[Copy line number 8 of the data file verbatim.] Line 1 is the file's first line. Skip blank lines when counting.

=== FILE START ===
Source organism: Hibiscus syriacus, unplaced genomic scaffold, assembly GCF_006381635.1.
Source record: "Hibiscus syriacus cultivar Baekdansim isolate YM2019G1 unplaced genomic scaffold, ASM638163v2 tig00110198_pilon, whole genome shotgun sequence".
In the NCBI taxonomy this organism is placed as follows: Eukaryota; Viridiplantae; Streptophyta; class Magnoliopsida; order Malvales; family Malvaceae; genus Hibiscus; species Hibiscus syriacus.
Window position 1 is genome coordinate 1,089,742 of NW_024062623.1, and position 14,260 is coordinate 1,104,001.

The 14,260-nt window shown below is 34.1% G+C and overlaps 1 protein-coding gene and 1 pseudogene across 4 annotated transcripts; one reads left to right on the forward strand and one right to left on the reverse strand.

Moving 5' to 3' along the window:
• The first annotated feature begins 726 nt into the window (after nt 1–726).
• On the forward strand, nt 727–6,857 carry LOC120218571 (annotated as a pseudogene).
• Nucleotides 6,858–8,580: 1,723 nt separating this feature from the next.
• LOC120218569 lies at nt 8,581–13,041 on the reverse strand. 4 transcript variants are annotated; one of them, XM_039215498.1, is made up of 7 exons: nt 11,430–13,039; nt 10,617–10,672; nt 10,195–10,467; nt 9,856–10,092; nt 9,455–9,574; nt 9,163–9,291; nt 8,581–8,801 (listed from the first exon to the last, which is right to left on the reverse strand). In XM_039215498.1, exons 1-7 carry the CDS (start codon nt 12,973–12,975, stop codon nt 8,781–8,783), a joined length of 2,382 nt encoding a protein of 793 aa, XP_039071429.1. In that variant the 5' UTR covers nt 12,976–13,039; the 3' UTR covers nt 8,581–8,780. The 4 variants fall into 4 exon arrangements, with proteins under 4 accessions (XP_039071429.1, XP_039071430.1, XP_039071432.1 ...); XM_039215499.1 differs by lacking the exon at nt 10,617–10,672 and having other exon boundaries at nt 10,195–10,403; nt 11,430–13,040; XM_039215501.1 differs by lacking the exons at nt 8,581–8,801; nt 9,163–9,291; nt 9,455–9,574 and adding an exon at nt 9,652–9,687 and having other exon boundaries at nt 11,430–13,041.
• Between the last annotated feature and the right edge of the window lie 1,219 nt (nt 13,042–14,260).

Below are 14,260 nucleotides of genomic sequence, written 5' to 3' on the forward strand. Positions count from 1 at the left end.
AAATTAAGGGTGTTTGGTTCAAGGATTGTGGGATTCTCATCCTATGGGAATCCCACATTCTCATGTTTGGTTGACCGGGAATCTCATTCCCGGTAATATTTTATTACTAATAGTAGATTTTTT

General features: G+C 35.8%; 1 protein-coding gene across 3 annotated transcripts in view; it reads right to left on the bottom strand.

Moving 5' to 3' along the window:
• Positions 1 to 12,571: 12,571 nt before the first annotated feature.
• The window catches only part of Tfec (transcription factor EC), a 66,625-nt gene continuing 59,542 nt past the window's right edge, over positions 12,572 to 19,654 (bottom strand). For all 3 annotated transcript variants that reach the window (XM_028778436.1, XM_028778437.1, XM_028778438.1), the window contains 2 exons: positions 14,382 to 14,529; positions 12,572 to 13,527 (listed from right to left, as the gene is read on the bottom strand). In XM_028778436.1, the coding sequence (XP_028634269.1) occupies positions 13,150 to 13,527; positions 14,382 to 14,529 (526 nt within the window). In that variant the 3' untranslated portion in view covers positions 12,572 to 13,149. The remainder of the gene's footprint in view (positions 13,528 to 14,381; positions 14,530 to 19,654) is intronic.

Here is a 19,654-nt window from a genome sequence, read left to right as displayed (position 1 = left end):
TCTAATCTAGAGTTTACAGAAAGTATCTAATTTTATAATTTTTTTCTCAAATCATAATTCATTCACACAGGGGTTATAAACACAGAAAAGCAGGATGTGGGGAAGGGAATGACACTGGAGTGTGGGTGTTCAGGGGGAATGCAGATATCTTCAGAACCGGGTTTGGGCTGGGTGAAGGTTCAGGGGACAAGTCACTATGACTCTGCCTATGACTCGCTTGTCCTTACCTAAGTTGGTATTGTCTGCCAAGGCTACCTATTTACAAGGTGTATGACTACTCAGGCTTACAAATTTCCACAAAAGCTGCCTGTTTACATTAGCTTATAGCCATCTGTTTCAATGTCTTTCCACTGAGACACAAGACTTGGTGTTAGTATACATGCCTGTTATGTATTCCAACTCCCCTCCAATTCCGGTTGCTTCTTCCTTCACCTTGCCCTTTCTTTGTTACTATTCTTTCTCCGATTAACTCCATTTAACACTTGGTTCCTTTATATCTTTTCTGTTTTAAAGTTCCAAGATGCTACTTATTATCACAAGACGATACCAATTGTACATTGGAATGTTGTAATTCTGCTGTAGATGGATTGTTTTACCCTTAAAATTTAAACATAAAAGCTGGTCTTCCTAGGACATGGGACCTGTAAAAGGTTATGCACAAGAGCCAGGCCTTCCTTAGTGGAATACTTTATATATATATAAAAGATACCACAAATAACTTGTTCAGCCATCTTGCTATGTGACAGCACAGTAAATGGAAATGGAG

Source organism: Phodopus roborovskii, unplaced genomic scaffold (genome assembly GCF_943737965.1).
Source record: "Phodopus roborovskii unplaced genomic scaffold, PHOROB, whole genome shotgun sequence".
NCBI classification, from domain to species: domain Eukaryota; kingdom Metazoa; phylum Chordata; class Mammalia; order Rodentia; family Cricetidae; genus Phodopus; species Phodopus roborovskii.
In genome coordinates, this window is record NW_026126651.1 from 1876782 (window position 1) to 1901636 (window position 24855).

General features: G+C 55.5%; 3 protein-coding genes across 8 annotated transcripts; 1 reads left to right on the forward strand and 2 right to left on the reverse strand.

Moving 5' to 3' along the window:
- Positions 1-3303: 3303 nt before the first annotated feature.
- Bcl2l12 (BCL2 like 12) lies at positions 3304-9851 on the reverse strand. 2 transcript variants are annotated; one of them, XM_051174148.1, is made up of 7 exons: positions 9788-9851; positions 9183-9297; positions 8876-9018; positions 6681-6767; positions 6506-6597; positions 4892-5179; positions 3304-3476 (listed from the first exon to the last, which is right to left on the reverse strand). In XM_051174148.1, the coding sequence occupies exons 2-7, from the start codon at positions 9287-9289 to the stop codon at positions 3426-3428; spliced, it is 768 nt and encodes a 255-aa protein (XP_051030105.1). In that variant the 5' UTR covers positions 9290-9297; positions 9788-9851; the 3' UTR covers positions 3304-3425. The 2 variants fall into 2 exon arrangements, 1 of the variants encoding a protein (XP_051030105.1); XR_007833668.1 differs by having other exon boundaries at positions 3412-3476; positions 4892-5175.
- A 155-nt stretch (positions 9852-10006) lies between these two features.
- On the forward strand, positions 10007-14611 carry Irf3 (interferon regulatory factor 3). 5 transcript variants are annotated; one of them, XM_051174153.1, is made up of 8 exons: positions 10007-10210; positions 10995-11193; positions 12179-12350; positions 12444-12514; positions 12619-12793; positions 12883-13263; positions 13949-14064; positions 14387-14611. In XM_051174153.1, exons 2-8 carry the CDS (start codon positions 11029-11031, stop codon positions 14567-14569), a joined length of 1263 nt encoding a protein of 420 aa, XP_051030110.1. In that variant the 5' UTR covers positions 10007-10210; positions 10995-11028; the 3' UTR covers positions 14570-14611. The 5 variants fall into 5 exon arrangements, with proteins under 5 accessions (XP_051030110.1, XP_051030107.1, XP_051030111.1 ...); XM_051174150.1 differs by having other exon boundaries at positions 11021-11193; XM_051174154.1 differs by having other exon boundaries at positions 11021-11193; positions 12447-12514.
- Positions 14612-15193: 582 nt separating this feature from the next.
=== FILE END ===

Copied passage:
• On the forward strand, nt 727–6,857 carry LOC120218571 (annotated as a pseudogene).